Virginia’s next lesson? Buy used. “There are real perks of sourcing used furniture. You’re giving it a second life instead of having it go to landfill,” she tells me.  

Virginia and I are hungry for a change of scenery, so we make our way across the street to Paris On Ponce, a fanciful dealer of all things young, old, faded and gold. The warehouse is a hot bed for reclaimed furniture and ornamentation, dressed up like a sideshow of forgotten treasures. It’s definitely a local favorite, famed for its easy access to the Eastside Beltline trail. I’ve snagged countless rarities here in years past, and while the designers of the loot are generally unknown, it’s a great place to rummage for recycled decor.    

“I’m a minimalist, and I place heavy importance on the materials I use,” Virginia continues. My third lesson: use smarter materials. Refurbished wood, metal and plastic are the ‘good three’, but any materials that can be easily upcycled into something new lend themselves to better design ethics. Manufacturers are required to be translucent about the materials they use, but it’s always a good idea to check the facts yourself.

 

Our roads to sustainability are long and often clumsy. I’ve had my current apartment for two years now. Aesthetically, it makes absolutely no sense. My living room is riding on waves of sea glass and fishing net, whereas my bedroom is purposefully plain and ordinary. Though most of it hasn’t really come together in a pretty package, it does reflect reusable decor. I found my couch online from a local hand-me-down group, and a set of homemade broomsticks passed down from my great grandmother rest against the sunroom. The coffee table was built using refurbished wood. Virginia thumbs up my feeble attempts at a greener home, but her insight encourages me to keep going. All things considered, it’s really just a conscious effort to go left or right. In short, knowing your options and choosing the correct one.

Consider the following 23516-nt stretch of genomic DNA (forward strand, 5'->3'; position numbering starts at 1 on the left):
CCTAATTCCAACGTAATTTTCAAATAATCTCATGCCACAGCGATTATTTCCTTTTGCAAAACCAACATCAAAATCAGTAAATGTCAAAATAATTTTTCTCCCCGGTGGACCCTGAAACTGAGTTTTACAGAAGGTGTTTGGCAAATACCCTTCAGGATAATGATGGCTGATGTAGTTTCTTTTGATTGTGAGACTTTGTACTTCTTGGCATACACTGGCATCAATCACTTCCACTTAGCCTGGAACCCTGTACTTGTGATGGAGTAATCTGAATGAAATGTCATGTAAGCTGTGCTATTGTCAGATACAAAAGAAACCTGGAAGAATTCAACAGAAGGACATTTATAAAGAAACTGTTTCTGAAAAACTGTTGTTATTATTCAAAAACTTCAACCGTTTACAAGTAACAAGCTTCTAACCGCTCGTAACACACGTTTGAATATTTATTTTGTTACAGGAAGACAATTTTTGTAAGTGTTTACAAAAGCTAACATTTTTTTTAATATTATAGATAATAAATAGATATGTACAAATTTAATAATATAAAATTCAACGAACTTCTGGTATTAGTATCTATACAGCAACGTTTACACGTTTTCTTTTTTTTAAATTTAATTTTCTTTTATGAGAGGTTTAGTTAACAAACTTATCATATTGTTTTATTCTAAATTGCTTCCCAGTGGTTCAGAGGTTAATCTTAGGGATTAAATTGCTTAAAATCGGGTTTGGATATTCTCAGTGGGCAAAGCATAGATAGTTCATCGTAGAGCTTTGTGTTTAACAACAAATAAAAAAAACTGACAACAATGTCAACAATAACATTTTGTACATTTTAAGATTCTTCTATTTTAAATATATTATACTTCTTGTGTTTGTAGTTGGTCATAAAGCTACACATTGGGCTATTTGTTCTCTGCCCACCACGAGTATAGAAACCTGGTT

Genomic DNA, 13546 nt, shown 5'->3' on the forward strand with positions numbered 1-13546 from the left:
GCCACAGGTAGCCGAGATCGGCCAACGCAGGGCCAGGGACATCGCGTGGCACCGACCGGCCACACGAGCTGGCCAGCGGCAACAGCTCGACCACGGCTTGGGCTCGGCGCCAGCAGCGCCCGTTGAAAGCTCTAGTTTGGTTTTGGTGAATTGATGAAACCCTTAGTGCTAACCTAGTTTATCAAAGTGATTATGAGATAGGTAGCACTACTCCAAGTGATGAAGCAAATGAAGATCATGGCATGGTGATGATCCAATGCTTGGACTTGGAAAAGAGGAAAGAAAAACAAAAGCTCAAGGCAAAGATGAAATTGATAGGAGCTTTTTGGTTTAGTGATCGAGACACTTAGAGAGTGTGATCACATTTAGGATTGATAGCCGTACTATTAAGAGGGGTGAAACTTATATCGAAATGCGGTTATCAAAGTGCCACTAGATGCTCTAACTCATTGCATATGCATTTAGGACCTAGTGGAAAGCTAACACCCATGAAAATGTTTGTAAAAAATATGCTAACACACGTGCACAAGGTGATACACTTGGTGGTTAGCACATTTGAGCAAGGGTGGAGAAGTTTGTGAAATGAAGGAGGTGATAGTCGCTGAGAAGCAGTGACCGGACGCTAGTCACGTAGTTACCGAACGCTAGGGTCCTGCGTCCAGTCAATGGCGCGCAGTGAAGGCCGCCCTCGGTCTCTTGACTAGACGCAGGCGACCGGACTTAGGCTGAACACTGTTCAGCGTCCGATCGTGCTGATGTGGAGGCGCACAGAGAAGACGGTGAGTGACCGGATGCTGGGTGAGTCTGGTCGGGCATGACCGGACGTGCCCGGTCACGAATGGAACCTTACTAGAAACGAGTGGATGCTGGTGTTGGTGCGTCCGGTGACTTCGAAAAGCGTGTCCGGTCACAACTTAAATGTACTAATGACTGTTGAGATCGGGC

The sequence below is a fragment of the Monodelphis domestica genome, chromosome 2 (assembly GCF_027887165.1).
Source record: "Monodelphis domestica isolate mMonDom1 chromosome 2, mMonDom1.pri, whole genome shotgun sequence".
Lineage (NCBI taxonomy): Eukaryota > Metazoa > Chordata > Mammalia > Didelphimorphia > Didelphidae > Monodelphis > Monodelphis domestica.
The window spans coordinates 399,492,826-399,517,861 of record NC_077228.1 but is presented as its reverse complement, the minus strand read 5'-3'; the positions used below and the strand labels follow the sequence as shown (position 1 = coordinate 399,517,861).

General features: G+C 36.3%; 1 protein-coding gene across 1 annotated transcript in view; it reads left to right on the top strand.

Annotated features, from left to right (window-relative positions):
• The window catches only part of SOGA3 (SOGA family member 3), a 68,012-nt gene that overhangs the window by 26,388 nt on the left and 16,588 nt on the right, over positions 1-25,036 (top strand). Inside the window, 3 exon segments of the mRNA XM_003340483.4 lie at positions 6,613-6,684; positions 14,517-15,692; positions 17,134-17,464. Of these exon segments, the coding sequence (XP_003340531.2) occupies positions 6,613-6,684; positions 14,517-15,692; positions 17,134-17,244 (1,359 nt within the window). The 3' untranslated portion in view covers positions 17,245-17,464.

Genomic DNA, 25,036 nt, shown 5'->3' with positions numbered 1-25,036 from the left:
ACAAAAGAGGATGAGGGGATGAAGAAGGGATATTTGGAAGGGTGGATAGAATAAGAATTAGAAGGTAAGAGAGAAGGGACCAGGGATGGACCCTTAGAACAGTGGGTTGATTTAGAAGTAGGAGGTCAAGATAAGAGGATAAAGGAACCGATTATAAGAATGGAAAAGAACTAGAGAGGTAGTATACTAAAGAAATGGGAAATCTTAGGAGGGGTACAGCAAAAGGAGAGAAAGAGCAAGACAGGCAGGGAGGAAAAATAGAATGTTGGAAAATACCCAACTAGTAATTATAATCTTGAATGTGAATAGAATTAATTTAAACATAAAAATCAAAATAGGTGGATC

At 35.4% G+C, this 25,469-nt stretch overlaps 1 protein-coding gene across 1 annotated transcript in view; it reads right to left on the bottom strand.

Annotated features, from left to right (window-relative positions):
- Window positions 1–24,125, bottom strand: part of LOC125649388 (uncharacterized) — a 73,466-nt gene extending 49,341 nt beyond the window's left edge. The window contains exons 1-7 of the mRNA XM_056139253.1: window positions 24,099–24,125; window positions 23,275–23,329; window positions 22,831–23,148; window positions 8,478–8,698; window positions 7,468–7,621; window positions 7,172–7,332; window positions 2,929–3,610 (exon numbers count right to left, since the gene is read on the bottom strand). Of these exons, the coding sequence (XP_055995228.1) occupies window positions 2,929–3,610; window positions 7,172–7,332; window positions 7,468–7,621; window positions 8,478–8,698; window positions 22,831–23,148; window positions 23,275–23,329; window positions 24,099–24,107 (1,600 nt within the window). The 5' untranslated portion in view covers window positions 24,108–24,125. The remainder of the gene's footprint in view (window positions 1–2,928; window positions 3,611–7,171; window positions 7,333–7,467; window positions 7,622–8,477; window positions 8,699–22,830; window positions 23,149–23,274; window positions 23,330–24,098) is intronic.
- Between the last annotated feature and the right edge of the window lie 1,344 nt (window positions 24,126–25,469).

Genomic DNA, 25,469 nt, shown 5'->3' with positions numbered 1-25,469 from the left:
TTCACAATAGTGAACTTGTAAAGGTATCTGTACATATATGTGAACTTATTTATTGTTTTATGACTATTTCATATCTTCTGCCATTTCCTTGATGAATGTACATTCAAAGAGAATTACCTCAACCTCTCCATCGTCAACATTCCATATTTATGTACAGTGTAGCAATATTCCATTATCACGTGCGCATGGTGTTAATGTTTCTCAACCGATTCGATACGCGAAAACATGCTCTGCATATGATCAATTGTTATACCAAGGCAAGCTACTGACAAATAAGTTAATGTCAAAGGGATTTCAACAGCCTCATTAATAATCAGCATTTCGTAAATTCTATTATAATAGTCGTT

It’s easy to overlook these practices when it comes to our home environment – often, we believe that the little things we keep around are there to stay, and because they remain in our homes, they won’t affect what’s outside. But considering what you are inviting back into the daily cycle can make-it-or-break-it with ethical interior design, and while it may not seem as crucial as composting or recycling, it can stamp the planet down the line as swiftly as anything else.

As I develop my own brand of home design, I find security in a space that holds very little, but puts out a lot. I find warmth in reclaimed pieces that have their own ghosts, and interiors that speak to the land that they stand on. Talking sustainability with an interior designer shines a light on the simplicity of making better design choices. I’m still training my eye for thoughtful design, but it’s comforting to know I’m doing something right. I’m learning to design with an eye for Mother Earth – but only Father Time will tell of my success.

Written By:
Joey
Sevin